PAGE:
Heavy metal


heavy METAL



when Alcan Primary Metals Group decided to rehab its aluminum plant in the village of Alma, Québec, Canada, it faced all the usual project management challenges. But the team also had to find a way to construct the multimillion-dollar facility without affecting the quaint little town's villegature or tourist culture.

Alma, population 40,000, is well-known for year-round recreational activities from kayaking to snowshoeing. “The residents don't want noise pollution or dust,” says Pierre Gagnon, PMP, large engineering group project manager at Montréal, Québec, Canada-based Alcan. “They don't want gas emissions that are unfriendly, because people here are very close to nature.”

In 2000, Alcan commissioned engineering firm BPR-Bechtel, also based in Québec, to equip the plant with potlining facilities for repairing and replacing pots used in the aluminum extraction process.

Relying on thorough project preparation and tight scope management, the team finished the project five months early and CN$13 million under the initial budget. The team also managed to preserve Alma's villegature. Indeed, a bicycle path borders the plant's campus. “This way, people can see that it's been built to respect the environment,” says François Crevier, project manager, BPR-Bechtel. “They can see that it is something beautiful surrounding the community.”


Freezing temperatures often mean delays and setbacks for construction projects. To stay ahead of the weather and make the best out of Québec, Canada's frigid winters, the project managers working on the Alma potlining facility minimized workers’ exposure to cold conditions. As soon as the grounds were prepared for construction, the foundations were laid and the structural steel was already being assembled and placed, followed by the roof and walls, explains Pierre Gagnon, PMP, at Alcan. The permanent heating and lighting systems were also put in place as soon as possible, he says. That step allowed team members to install the processing equipment indoors during the winter months—and not be stuck in a cold and dark environment.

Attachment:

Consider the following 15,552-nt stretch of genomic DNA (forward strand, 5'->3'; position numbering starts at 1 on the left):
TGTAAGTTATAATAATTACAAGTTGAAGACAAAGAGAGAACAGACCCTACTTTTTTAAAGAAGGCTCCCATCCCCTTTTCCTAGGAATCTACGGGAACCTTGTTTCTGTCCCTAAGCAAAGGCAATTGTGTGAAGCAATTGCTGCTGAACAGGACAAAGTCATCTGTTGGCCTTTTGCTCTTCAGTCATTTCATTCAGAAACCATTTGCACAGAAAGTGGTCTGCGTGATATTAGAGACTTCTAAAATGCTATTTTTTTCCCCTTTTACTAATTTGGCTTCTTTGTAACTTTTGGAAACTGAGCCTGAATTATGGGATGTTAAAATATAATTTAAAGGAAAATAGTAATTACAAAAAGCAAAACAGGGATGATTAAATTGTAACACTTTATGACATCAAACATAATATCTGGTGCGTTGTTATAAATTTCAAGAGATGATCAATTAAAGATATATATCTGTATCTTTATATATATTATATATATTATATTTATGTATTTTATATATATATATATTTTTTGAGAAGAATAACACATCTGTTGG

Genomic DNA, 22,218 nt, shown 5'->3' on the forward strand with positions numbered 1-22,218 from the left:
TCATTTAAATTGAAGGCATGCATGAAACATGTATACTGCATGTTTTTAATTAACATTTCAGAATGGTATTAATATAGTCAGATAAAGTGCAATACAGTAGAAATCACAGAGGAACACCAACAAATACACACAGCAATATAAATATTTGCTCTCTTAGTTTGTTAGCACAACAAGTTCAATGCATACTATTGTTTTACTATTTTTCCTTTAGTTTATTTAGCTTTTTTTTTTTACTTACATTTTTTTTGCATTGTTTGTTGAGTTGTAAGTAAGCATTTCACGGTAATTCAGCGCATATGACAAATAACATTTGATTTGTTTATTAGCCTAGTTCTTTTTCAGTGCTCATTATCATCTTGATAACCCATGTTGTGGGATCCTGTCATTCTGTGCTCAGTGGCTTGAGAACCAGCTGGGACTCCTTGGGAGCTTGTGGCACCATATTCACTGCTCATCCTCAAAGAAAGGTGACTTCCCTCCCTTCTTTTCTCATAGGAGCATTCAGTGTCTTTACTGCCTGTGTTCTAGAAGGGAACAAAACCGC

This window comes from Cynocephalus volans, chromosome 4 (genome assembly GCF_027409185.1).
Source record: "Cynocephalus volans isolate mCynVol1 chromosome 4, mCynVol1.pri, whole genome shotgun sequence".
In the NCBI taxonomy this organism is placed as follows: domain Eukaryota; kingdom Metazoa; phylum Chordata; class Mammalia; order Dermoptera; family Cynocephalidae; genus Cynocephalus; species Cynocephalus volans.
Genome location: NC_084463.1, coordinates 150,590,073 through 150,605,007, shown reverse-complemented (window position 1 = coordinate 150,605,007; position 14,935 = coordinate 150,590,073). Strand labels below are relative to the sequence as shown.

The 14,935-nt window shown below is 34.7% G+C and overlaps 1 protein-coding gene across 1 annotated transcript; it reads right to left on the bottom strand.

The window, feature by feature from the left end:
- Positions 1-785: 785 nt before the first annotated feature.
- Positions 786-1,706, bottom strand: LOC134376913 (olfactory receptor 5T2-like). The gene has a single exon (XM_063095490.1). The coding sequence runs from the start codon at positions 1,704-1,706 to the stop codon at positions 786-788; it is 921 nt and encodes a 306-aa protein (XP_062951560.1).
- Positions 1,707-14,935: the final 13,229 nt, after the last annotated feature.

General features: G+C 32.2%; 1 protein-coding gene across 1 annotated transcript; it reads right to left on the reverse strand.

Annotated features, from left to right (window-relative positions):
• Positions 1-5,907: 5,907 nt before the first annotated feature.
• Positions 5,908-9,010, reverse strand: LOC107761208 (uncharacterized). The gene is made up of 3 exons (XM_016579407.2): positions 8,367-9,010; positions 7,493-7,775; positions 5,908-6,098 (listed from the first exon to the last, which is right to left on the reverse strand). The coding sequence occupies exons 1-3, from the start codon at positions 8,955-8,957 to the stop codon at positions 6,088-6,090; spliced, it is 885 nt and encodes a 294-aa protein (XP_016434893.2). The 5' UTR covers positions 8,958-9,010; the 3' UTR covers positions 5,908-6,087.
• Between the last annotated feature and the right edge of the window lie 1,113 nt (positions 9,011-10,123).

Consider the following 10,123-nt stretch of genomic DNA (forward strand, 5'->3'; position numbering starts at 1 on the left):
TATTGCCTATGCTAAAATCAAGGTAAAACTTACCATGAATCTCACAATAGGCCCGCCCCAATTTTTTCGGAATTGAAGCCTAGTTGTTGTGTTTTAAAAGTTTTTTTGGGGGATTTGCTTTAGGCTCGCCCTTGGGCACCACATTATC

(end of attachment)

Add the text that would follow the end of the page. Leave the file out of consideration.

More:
“The workers didn't have to work in minus 30, minus 40 degrees Celsius,” Mr. Gagnon says. “This allowed the project to go forward much more quickly, and we were able ... to save a lot of money.”

Sound Beginnings

Alcan first commissioned BPR-Bechtel to construct the aluminum smelter that was to be equipped with the potlining facility in 1998. Located on a plot of rolling hills about three kilometers from Alma, the smelter went online in 2001, producing more than 400,000 metric tons per year.

The decision to stagger the start of the potlining center was part of Alcan's value-driven strategy. “You don't want to build it while you're building the smelter, because you won't need it until a few years later,” Mr. Gagnon says. “The idea is that you invest the money in such a way that all stakeholders get the best value for their money.”

When it came time to add the potlining capabilities, BPR-Bechtel was again commissioned for the engineering, procurement and construction of the CN$60.9 million project. The company's responsibilities included furnishing the plant with an 8,700-square-meter potlining center designed for repairing 432 pots at a peak-period rate of five per week. It also was to construct an employee service building with a lunchroom, shower and changing facilities.

Right from the start, the team's challenge was to determine how to maintain quality while achieving the highest cost savings. One of the ways it worked toward that goal was by empowering everyone to question standards and norms, Mr. Gagnon says.




Reevaluating the technical standards initially outlined in the scope helped shave 21 percent off of the initial budget—resulting in millions of dollars in savings. “Every component of the facility—from steel, design, mechanical equipment, dust-collector systems, lighting systems to electrical distribution systems—was reevaluated,” Mr. Crevier says.

Stick to the Schedule